January 30, 1996
PERSONAL COMPUTING / By PETER H. LEWIS
A Clash of Titanic Web Browsers
MCI and Microsoft Plan Internet Venture
or many people, Netscape is synonymous with the Internet. The Netscape Communications Corp., whose corporate symbol is a fire-breathing monster nicknamed Mozilla, makes the Netscape Navigator software used by millions of people to operate and browse the Internet's popular World Wide Web.
But fans of Japanese science fiction films will recall that Mozilla's role model, Godzilla, had some tough fights. Sure enough, a titanic struggle looms between Mozilla and its genetically altered twin: Microsoftra, better known as Microsoft Internet Explorer.
Microsoft Internet Explorer for the Windows 95 operating system has been around for the last six months. In a welcome bit of good news for Apple Macintosh users, Microsoft has just released a test version of Internet Explorer for the Mac, available at URL: http://www.microsoft.com/windows/ie/mac/macdl.htm.
"I am pleasantly surprised," said Geoffrey A. Duncan, managing editor of the Macintosh electronic newsletter TidBITS. "For a first beta, it is remarkably flexible and well-rounded. But of course, it does have significant problems."
Well, even fire-breathing monsters can have bad scale days. And a few problems are to be expected in any pre-release, or beta, program. Netscape's Macintosh browser is also in beta (a second-generation beta, to be sure) and has some kinks to work out.
The surprising thing is that Microsoft has written such a nice browser specifically for the Macintosh, rather than simply rewritting its Windows 95 browser. That is smart, because even though fewer than 10 percent of all personal computers are Macintoshes, Mac users account for more than 25 percent of all Web visitors.
"If Microsoft can win over the Mac users, then the rest of the market will be easier to win over," said Glenn Fleishman of Seattle, moderator of the Internet Marketing mailing list on the Internet. He said he found the Macintosh Explorer beta to be fast, compact, meaning it uses less system memory than Navigator, and stable. "It's the first Microsoft application that I haven't had anything really bad to say about at the start," he said.
Browsers are programs that allow computer users to view and navigate through electronic documents on the Internet'a World Wide Web, one of the most popular and fastest-growing segments of the global computer network. A few years ago there were only a handful of browsers, and all agreed to adhere to a set of standard rules for displaying information.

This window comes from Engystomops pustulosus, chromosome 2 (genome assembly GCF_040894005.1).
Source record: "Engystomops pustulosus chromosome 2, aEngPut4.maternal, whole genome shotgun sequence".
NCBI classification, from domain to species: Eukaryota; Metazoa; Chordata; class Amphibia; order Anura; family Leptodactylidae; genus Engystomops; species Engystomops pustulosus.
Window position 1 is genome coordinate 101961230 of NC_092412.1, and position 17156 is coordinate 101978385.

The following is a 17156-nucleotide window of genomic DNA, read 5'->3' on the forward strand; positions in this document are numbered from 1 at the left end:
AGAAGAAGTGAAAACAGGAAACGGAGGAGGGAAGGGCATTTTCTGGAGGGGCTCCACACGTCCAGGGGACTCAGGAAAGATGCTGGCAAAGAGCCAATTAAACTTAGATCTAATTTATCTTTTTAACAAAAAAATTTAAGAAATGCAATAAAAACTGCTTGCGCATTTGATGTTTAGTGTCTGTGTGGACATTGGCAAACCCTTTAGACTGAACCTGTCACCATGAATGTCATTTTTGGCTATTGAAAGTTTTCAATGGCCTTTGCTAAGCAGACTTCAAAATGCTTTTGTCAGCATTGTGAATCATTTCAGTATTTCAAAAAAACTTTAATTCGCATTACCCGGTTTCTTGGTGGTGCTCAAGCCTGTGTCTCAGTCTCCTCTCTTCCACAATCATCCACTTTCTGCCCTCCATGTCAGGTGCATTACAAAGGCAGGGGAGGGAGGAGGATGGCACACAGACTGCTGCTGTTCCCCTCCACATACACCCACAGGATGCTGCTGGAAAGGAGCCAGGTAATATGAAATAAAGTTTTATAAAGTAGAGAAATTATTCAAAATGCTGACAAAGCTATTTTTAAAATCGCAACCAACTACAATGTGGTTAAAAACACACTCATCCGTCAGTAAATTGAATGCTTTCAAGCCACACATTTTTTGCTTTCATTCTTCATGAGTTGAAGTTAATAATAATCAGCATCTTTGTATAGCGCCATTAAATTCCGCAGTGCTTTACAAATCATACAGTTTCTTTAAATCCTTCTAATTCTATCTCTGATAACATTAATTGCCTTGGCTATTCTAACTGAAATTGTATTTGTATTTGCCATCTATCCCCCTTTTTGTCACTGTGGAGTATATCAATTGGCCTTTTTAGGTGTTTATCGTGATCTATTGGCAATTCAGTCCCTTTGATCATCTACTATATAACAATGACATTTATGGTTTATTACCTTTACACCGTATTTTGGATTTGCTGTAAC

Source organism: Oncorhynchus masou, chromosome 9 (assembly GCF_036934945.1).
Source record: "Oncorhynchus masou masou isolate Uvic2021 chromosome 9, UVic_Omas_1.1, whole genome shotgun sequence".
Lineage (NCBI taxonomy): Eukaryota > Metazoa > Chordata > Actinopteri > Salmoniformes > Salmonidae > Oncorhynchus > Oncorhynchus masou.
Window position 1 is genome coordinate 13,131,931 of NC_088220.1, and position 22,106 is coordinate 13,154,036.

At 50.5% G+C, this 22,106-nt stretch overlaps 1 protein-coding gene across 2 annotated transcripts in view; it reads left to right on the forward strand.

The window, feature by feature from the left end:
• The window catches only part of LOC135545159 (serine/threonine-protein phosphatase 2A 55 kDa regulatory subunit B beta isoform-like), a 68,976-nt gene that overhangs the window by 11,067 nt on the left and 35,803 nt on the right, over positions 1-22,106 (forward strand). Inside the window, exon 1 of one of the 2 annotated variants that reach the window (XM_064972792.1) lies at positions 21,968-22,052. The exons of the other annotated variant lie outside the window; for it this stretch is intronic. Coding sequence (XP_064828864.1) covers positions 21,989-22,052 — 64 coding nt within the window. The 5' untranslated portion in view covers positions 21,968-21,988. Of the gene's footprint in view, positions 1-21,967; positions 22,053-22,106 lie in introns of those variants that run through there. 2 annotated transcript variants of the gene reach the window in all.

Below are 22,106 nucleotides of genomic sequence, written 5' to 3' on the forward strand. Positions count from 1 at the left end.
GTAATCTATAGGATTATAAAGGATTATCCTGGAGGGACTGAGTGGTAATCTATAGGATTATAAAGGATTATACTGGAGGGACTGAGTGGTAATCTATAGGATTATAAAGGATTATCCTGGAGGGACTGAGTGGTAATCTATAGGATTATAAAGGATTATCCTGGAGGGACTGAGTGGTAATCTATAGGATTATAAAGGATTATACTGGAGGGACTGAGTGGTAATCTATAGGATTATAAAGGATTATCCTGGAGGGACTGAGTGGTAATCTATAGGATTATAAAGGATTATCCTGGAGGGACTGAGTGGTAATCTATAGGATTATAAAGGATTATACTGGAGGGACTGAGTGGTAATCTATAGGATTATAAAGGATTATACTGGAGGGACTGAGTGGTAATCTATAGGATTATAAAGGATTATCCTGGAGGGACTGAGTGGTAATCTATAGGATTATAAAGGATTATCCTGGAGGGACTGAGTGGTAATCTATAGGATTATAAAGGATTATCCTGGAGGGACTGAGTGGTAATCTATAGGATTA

Then came Netscape, and the rules changed. Netscape started adding features without waiting for approval from the standards committees. Netscape allowed Web developers to do fancier things with text, like showing boldface type, centering and blinking text. Consumers loved it, developers loved it, and Netscape quickly left all its rivals in the dust.
Now the race to develop new features is on. Explorer has a splashy feature called scrolling marquees, in which text dances across a Web page. Netscape has blinking text. One can expect the features war to escalate from now on.
Netscape says its Macintosh browser will soon be usable with the Java language developed by Sun Microsystems Inc., which will greatly expand the kinds of things one can do on the Web. Microsoft has licensed Java but has not made a commitment to include it in Explorer.
Yet on a technical level, Microsoftra is not quite ready to take on Mozilla, certainly not on the Mac platform. Duncan of TidBITS, a former Microsoft programmer who tortures software for fun, said he can easily make the Mac version of Explorer grind to a halt by messing with its fragile electronic mail and news group features. He reserved special scorn for Explorer's clumsy handling of bookmarks.
It will be interesting to see how Explorer fares against Navigator in months to come. From a business standpoint, Microsoft is the nightmare opponent for Netscape. It is the most feared competitor in the software industry today, and it has vowed to give away its Internet browser and server software if that is what it takes to dislodge Netscape. Netscape is still a scrappy little start-up company, despite the billions it has garnered in the stock market. It is one of the few companies to have humbled mighty Microsoft.
And there is a subplot that makes the battle more interesting still. It turns out that Navigator and Explorer were, in effect, twins separated at birth.
Mosaic was created in the laboratories of the National Center for Supercomputing Applications. Marc Andreesen, a student researcher at NCSA, created Mosaic and was quickly lured to Silicon Valley by Jim Clark, a successful entrepreneur who promised him a chance at fame and fortune.
But Andreesen was not the only author, and a few of his colleagues continued to work on the program. Their Mosaic was licensed to a little company called Spyglass, which enhanced it but did not have the marketing muscle to compete with Netscape. Spyglass in turn licensed its Mosaic to Microsoft, with the biggest marketing muscles of all.
So the browser showdown is set. However it turns out, Microsoft deserves credit for producing a Macintosh Web browser that displays Web pages quickly, is frugal with system memory and is still easy to use. I will be keeping it on my computer alongside Mozilla and hoping that the two do not get into a tussle that cuts my power lines, crushes my hard disk and causes my data to flee in terror.
Copyright 1996 The New York Times Company